Thesis defence of Nathaniel Stanley: "Understanding disordered and membrane protein recognition by molecular dynamics"

On 24th of April at 11:00, Nathaniel Stanley, member of the Computational Biophysics group of GRIB (IMIM-UPF) will defend his thesis at Josep Marull Room (QMAR building). You are all invited to this event.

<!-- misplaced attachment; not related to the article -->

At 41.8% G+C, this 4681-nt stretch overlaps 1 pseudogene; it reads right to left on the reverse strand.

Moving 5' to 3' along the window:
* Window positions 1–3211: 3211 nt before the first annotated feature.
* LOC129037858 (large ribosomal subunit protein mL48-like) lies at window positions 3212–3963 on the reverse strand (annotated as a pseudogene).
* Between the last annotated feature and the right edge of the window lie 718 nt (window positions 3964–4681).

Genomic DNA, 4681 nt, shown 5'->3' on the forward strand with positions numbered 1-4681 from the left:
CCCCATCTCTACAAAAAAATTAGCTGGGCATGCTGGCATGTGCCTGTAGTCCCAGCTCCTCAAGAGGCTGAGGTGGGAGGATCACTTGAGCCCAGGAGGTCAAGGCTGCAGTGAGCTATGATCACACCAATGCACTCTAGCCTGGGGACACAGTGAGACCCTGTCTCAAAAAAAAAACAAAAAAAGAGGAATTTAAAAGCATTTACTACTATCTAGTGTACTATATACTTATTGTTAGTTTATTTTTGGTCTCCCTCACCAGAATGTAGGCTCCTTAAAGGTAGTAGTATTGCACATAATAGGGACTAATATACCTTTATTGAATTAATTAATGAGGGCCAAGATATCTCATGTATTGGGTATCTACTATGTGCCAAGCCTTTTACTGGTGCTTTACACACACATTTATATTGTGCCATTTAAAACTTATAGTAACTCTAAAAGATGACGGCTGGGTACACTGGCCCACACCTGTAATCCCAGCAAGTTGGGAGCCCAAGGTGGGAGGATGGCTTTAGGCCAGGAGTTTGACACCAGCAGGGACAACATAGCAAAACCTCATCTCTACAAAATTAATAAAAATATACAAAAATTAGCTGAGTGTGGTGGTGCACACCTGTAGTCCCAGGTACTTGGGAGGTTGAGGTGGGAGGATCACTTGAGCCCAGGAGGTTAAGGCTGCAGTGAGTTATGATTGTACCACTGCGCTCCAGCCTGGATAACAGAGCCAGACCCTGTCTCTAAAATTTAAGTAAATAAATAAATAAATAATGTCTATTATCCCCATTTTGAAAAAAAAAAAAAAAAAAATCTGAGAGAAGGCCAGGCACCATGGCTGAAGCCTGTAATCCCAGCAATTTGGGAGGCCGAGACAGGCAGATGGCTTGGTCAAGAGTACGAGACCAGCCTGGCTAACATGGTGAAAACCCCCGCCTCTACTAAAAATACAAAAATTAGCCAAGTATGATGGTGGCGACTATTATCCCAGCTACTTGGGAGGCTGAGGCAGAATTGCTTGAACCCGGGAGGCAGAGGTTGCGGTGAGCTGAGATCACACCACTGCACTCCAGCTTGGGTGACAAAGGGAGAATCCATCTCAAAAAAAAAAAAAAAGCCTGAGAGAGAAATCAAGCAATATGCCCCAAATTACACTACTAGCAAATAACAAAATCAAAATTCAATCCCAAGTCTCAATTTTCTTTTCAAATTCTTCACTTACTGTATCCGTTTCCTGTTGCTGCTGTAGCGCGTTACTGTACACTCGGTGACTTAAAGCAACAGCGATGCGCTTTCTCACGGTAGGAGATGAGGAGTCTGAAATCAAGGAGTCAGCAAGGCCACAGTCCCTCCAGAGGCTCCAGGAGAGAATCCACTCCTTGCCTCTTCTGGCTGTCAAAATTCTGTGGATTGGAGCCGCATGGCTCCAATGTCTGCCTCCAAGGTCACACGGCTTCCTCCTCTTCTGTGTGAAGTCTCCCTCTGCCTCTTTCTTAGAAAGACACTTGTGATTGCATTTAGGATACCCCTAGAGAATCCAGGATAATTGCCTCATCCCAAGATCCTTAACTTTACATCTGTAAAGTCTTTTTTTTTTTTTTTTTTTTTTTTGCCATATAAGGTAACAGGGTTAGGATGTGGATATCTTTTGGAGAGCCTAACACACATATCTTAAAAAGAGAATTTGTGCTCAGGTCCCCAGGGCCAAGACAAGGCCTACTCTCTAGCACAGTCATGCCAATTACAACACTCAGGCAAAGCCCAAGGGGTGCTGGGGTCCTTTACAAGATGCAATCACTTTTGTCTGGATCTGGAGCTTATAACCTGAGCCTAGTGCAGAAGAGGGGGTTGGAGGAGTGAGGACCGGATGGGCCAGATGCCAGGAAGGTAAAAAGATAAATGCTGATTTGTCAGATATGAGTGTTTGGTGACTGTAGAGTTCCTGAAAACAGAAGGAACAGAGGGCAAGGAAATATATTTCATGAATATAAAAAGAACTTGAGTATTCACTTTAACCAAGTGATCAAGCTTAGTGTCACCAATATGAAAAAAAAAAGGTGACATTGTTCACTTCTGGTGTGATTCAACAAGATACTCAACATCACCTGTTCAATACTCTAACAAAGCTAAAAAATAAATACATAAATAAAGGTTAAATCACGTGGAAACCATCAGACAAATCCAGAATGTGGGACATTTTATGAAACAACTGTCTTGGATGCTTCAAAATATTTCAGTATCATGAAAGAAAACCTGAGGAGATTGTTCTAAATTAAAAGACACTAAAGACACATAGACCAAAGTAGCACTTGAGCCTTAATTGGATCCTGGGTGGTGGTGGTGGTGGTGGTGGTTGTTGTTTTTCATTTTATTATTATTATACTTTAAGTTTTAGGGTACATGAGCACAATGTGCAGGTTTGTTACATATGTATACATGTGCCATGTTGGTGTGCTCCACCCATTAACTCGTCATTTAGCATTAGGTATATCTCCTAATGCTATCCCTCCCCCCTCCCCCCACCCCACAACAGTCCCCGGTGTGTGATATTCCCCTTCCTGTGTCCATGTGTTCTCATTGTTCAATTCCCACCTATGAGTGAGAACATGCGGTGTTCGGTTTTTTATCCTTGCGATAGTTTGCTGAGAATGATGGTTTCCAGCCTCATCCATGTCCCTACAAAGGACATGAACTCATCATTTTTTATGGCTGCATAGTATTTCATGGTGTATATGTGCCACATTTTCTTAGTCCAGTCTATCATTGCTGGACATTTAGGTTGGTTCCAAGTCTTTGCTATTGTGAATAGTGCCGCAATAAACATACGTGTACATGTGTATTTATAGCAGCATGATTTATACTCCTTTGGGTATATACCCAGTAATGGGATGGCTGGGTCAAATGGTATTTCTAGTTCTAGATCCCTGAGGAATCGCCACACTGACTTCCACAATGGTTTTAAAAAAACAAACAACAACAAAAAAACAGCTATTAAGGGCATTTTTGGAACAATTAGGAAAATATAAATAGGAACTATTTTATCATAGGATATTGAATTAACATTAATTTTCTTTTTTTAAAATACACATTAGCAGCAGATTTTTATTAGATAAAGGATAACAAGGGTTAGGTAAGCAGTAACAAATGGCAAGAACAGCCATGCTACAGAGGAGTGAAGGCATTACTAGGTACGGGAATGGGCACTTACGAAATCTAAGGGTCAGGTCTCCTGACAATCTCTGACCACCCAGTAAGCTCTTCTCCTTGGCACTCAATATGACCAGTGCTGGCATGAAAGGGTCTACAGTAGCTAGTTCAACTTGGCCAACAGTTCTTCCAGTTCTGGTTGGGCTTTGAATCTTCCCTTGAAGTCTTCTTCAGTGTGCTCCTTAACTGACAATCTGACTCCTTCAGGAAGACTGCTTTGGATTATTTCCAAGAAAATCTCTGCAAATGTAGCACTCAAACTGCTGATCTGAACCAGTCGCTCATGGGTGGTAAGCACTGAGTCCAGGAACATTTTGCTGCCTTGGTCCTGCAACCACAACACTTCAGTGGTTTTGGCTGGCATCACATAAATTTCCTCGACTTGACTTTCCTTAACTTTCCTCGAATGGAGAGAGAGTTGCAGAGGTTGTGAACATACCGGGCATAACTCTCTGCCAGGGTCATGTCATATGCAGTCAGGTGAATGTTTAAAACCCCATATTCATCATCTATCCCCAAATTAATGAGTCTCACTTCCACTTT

All biological processes are governed by interactions of macromolecules that occur at atomic scale. However, our ability to directly observe such processes is often limited by experimental constraints due to the characteristic scales at which they occur. Such limitations mandate the use of modeling techniques such as molecular dynamics simulations to extend our understanding of these phenomena. The goal of this thesis has been to use molecular dynamics simulations, in conjunction with advanced analysis techniques, to elucidate biological processes at the atomistic scale. We have used the distributed computing project and Markov State Model analysis to study molecular processes in disordered proteins and membranes systems. In each case we have been able to give a full atomic picture of events only hinted at by other methods, and in some cases we observe things entirely hidden from other methods. These successes reinforce the importance of molecular simulations as an exploratory tool in the biological sciences.

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